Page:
Definition of dysfunction in English:



mass noun
  • 1Abnormality or impairment in the operation of a specified bodily organ or system.

    ‘bowel dysfunction’
    • ‘Massage can therefore be very effectively used in conjunction with bodywork to treat not only musculo-skeletal problems, but dysfunctions of organs, glands and whole systems.’
    • ‘We found that both pancreatic damage and end-organ dysfunctions correlated with the magnitude of the inflammatory response.’
    • ‘Optimum supplementation with vitamin C and other essential nutrients may provide a basic therapeutic means for the prevention and successful management of cardiovascular dysfunctions.’
    • ‘Implanted electronic devices provide a vast array of treatments for patients with cardiac dysfunctions.’
    • ‘Severe sepsis is defined as sepsis associated with evidence of one or more acute organ dysfunctions.’
    • ‘In this system, organ system dysfunctions are used to evaluate morbidity in critically ill patients.’
    • ‘We included all consecutive patients with blood culture-positive sepsis and measured organ dysfunctions and mortality.’
    • ‘Finally, our study design did not allow us to examine in detail the hypothesis that lung inflammation due to ARDS may contribute to nonpulmonary organ dysfunctions.’
    • ‘Major consequences of foetal alcohol syndrome are facial deformities, central nervous system dysfunctions and non specific malfunctions.’
    • ‘Immunological dysfunctions, inflammation of the respiratory tract, and disorders such as porphyria have all been suggested as possible causal factors.’
    • ‘Neurobehavioral and pulmonary dysfunctions were measured 7 weeks after the chlorine spill.’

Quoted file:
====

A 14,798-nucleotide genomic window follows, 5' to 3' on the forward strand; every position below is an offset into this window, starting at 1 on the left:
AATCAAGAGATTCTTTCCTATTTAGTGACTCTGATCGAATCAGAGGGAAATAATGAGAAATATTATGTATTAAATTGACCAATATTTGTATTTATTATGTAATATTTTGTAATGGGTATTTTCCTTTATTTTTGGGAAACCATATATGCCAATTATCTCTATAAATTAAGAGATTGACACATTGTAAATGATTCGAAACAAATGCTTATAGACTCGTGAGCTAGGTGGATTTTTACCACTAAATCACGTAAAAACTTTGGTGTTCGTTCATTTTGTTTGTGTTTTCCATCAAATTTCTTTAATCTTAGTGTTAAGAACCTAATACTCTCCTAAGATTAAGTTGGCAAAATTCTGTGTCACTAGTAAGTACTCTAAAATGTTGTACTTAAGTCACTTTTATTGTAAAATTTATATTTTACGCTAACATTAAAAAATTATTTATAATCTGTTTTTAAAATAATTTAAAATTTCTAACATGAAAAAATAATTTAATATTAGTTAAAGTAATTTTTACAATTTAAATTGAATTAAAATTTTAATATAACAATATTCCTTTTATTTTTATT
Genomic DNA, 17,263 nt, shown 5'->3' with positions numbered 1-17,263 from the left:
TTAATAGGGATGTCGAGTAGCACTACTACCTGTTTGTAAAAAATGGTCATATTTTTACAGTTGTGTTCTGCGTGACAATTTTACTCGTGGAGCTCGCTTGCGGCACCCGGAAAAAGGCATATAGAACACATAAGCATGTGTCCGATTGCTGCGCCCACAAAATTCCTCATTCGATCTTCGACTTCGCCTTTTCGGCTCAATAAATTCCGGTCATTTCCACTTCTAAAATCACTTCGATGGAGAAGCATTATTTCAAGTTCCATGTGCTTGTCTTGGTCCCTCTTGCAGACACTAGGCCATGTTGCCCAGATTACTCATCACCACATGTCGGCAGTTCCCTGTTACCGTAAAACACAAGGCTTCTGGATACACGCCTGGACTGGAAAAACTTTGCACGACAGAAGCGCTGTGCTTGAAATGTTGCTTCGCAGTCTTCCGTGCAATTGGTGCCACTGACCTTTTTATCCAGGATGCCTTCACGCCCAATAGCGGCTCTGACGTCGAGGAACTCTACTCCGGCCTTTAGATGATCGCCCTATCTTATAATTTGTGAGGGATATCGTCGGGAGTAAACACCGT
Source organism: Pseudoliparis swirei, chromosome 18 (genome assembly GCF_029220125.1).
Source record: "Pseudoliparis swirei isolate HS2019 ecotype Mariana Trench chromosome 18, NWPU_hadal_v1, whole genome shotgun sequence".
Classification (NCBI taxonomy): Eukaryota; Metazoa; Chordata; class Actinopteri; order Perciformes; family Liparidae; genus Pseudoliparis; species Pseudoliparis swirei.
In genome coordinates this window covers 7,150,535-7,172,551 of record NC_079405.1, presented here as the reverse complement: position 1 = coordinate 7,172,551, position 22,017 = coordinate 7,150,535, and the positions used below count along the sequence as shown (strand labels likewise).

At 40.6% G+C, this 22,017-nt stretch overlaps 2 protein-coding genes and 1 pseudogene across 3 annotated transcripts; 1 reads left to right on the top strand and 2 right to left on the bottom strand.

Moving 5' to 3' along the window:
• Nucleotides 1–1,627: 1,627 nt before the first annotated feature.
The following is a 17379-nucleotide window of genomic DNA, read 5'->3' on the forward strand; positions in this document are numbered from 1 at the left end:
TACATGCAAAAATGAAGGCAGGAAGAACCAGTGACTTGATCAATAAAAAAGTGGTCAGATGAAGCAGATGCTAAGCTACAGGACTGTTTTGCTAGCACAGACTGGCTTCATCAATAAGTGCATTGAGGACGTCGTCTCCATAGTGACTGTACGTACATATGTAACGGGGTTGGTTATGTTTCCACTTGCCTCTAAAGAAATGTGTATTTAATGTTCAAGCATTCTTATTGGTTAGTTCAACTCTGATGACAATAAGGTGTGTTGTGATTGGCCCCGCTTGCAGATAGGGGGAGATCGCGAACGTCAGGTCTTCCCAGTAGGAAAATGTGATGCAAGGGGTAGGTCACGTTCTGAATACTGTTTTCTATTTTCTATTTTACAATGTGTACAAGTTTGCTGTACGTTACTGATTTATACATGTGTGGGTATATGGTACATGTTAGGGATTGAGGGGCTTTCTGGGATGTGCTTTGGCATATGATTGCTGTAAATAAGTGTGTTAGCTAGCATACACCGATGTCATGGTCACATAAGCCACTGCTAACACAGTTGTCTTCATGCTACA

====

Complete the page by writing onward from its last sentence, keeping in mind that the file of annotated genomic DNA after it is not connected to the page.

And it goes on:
• ‘One important function of health-care services, here personal medical services, is to restore handicapping dysfunctions, for example, of vision, mobility, and so on.’
    • ‘Bladder dysfunctions should be treated before a second procedure is performed.’
    • ‘Survival varies widely depending upon age, chronic disease burden, and nonpulmonary organ dysfunctions such as shock and hepatic failure.’
    • ‘Third, sepsis and organ dysfunctions are synergistic in worsening outcomes.’
    • ‘The course content included identification, screening and early intervention and medical implications like epilepsy, hyperactivity and brain dysfunctions.’
    • ‘These dysfunctions lead to the clinical syndrome of heart failure.’
    • ‘So is there potential for casting further light on this by studying people who have neurological dysfunctions associated with memory disability such as Alzheimer's?’
    • ‘Therefore, other factors play a role in the development of lung dysfunctions.’
    • ‘Although computed tomography can identify most brain lesions, it does not identify metabolic and extrinsic brain dysfunctions.’
    disease, infection, complaint, problem, condition, affliction, malady, sickness, illness, ailment, infirmity, disability
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    1. 1.1 Disruption of normal social relations.
      ‘inner-city dysfunction’
      • ‘This is about the link between criminality and deprivation, family dysfunction and poor education.’
      • ‘The focus on individuals' psychological dysfunction is not confined to education.’
      • ‘Stress, sexual dysfunction and even inability to work are also to be excluded.’
      • ‘I accept that there is a relationship between sexual dysfunction and stress, anxiety and depression.’
      • ‘It calls to mind a world of social dysfunction hiding beneath the surface of everyday life.’
      • ‘The downside is the social dysfunction I witness amongst the spectators because of alcohol consumption.’
      • ‘She admits that there has been an element of dysfunction in all her relationships.’
      • ‘Every time I visited home since my grandma died, I saw more and more chaos and dysfunction in my family.’
      • ‘Where do poverty, dysfunction, violence and high mortality rates fit into the analysis?’
      • ‘His poor ability to make relationships with others indicated high levels of psychological dysfunction.’
      • ‘She just doesn't get it - the depiction of family dysfunction is not a social evil.’
      • ‘More fundamentally, such statistics do not address the issue of the conditions that give rise to social dysfunction.’
      • ‘Family structure is crumbling, and dysfunction in relationships is at an all-time high.’
      • ‘Others look, quite understandably, at democratic or social dysfunction and wish that we had machines that could help us fix it.’